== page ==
This appeal followed.



As its principal argument on appeal, Atlas contends that the district court abused its discretion in granting National Vendors' successive motions for new trials nisi remittitur after two juries awarded Atlas punitive damages of $3 million and $4 million, respectively. While acknowledging the authority of district courts to set aside juries' punitive damage awards in exceptional cases, Atlas maintains that this is not such a case and, therefore, that the district court merely substituted its own judgment on punitive damages for that of the jury. Moreover, Atlas claims entitlement to the second jury's $4 million award because National Vendors opted to "roll the dice" by filing a motion for a new trial after the first trial, thereby relinquishing the benefit of the lower punitive damage award.


At the outset, we note that a remittitur, used in connection with Federal Rule of Civil Procedure 59(a), is the established method by which a trial judge can review a jury award for excessiveness. Remittitur is a process, dating back to 1822, by which the trial court orders a new trial unless the plaintiff accepts a reduction in an excessive jury award. See Blunt v. Little, 3 F. Cas. 760 (C.C.Mass.1822) (No. 1578) (Story, J.). And the permissibility of remittiturs is now settled. See 11 Charles Alan Wright, Arthur R. Miller & Mary Kay Kane, Federal Practice and Procedure, § 2815, at 163 (1995). Indeed, if a court finds that a jury award is excessive, it is the court's duty to require a remittitur or order a new trial. See Linn v. United Plant Guard Workers, Local 114, 383 U.S. 53, 65-66, 86 S.Ct. 657, 664-65, 15 L.Ed.2d 582 (1966).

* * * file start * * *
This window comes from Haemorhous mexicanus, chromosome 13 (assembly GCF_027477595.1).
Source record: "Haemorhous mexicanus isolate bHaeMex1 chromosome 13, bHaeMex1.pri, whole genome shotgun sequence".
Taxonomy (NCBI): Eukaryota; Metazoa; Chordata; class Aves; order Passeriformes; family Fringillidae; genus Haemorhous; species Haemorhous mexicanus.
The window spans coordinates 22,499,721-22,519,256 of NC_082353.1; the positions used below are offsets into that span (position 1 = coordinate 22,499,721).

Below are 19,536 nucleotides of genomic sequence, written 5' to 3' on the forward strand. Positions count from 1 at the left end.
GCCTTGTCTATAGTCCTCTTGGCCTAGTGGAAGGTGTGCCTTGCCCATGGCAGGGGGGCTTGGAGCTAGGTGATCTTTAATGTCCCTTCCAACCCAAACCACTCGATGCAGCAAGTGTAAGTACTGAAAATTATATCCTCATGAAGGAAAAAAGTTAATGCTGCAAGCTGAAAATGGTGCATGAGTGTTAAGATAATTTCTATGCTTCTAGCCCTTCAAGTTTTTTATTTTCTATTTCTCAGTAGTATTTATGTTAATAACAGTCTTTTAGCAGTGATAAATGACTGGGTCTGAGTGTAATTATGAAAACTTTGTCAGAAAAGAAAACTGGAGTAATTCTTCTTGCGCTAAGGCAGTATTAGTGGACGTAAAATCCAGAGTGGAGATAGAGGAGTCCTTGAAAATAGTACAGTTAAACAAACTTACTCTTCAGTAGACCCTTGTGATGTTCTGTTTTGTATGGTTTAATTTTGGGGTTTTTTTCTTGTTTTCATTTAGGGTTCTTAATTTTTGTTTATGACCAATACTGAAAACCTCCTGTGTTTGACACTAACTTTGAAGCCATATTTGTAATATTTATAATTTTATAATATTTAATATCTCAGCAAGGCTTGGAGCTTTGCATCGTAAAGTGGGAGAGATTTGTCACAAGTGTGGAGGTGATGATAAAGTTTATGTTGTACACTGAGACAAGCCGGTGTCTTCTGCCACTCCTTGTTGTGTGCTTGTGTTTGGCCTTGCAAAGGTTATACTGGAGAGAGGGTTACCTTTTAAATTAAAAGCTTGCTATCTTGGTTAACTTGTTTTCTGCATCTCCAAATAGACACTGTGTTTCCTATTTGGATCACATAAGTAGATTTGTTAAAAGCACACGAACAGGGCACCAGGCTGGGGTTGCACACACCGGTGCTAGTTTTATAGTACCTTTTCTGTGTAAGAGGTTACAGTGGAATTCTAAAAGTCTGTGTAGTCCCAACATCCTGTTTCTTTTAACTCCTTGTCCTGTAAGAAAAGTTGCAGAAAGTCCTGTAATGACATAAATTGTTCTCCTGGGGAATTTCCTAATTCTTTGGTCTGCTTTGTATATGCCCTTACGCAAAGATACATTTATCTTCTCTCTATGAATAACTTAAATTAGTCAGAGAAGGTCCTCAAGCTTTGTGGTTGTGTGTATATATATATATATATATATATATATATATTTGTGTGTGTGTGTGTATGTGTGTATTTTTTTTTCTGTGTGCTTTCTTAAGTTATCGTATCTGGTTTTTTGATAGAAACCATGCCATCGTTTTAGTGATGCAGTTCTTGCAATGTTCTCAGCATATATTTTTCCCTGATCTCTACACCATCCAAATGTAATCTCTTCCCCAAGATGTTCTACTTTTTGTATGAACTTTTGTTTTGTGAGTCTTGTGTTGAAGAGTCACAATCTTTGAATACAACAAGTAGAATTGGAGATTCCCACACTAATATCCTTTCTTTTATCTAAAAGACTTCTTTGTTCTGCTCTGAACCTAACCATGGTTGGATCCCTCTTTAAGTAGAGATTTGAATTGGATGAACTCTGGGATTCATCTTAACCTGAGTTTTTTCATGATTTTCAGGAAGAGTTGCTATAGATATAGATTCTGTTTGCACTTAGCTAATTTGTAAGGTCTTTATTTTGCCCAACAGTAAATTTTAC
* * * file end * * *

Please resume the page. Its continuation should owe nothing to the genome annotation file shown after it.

Absent any constitutional challenge to the amount of a jury's punitive damage award, see BMW of North America v. Gore, --- U.S. ----, 116 S.Ct. 1589, 134 L.Ed.2d 809 (1996) (holding "grossly excessive" punitive damage award violates the Fourteenth Amendment's Due Process Clause), a federal district court reviews such an award by applying the state's substantive law of punitive damages under standards imposed by federal procedural law.2 Thus, the district court is "to determine whether the jury's verdict is within the confines set by state law, and to determine, by reference to federal standards developed under Rule 59, whether a new trial or remittitur should be ordered." Browning-Ferris"Ferris Indus. of Vermont, Inc. v. Kelco Disposal, Inc., 492 U.S. 257, 279, 109 S.Ct. 2909, 2922, 106 L.Ed.2d 219 (1989); see also Defender Indus., Inc. v. Northwestern Mut. Life Ins. Co., 938 F.2d 502, 504-05 (4th Cir.1991) (en banc). Those Rule 59 standards are well established in the Fourth Circuit:


On such a motion it is the duty of the judge to set aside the verdict and grant a new trial, if he is of the opinion that the verdict is against the clear weight of the evidence, or is based upon evidence which is false, or will result in a miscarriage of justice, even though there may be substantial evidence which would prevent the direction of a verdict.